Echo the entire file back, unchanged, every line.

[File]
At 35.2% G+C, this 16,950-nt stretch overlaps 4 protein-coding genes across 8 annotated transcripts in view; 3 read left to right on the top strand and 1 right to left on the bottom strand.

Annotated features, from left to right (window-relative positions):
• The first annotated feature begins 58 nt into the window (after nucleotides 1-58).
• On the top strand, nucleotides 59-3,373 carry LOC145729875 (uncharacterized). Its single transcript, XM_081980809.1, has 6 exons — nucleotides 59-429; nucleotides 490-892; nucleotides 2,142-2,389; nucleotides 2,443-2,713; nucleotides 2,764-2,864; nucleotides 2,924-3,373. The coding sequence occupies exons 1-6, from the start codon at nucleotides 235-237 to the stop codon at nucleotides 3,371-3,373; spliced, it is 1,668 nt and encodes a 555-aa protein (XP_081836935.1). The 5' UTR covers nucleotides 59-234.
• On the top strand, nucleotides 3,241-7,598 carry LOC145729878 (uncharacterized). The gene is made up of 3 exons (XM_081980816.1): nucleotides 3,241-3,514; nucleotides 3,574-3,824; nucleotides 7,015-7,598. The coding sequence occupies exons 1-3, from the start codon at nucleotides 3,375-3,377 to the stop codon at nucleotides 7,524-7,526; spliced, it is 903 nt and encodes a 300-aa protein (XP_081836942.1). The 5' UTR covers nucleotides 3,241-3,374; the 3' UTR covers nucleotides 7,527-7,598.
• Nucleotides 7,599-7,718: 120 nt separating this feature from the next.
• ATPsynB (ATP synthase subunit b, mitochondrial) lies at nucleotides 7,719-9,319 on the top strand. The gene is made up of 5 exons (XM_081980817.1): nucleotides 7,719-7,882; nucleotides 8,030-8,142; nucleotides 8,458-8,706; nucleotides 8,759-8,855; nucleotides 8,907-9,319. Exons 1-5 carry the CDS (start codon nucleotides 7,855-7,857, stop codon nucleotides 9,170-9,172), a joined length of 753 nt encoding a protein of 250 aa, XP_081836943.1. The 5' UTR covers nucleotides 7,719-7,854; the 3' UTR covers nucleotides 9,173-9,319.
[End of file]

At 35.2% G+C, this 16,950-nt stretch overlaps 4 protein-coding genes across 8 annotated transcripts in view; 3 read left to right on the top strand and 1 right to left on the bottom strand.

Annotated features, from left to right (window-relative positions):
• The first annotated feature begins 58 nt into the window (after nucleotides 1-58).
• On the top strand, nucleotides 59-3,373 carry LOC145729875 (uncharacterized). Its single transcript, XM_081980809.1, has 6 exons — nucleotides 59-429; nucleotides 490-892; nucleotides 2,142-2,389; nucleotides 2,443-2,713; nucleotides 2,764-2,864; nucleotides 2,924-3,373. The coding sequence occupies exons 1-6, from the start codon at nucleotides 235-237 to the stop codon at nucleotides 3,371-3,373; spliced, it is 1,668 nt and encodes a 555-aa protein (XP_081836935.1). The 5' UTR covers nucleotides 59-234.
• On the top strand, nucleotides 3,241-7,598 carry LOC145729878 (uncharacterized). The gene is made up of 3 exons (XM_081980816.1): nucleotides 3,241-3,514; nucleotides 3,574-3,824; nucleotides 7,015-7,598. The coding sequence occupies exons 1-3, from the start codon at nucleotides 3,375-3,377 to the stop codon at nucleotides 7,524-7,526; spliced, it is 903 nt and encodes a 300-aa protein (XP_081836942.1). The 5' UTR covers nucleotides 3,241-3,374; the 3' UTR covers nucleotides 7,527-7,598.
• Nucleotides 7,599-7,718: 120 nt separating this feature from the next.
• ATPsynB (ATP synthase subunit b, mitochondrial) lies at nucleotides 7,719-9,319 on the top strand. The gene is made up of 5 exons (XM_081980817.1): nucleotides 7,719-7,882; nucleotides 8,030-8,142; nucleotides 8,458-8,706; nucleotides 8,759-8,855; nucleotides 8,907-9,319. Exons 1-5 carry the CDS (start codon nucleotides 7,855-7,857, stop codon nucleotides 9,170-9,172), a joined length of 753 nt encoding a protein of 250 aa, XP_081836943.1. The 5' UTR covers nucleotides 7,719-7,854; the 3' UTR covers nucleotides 9,173-9,319.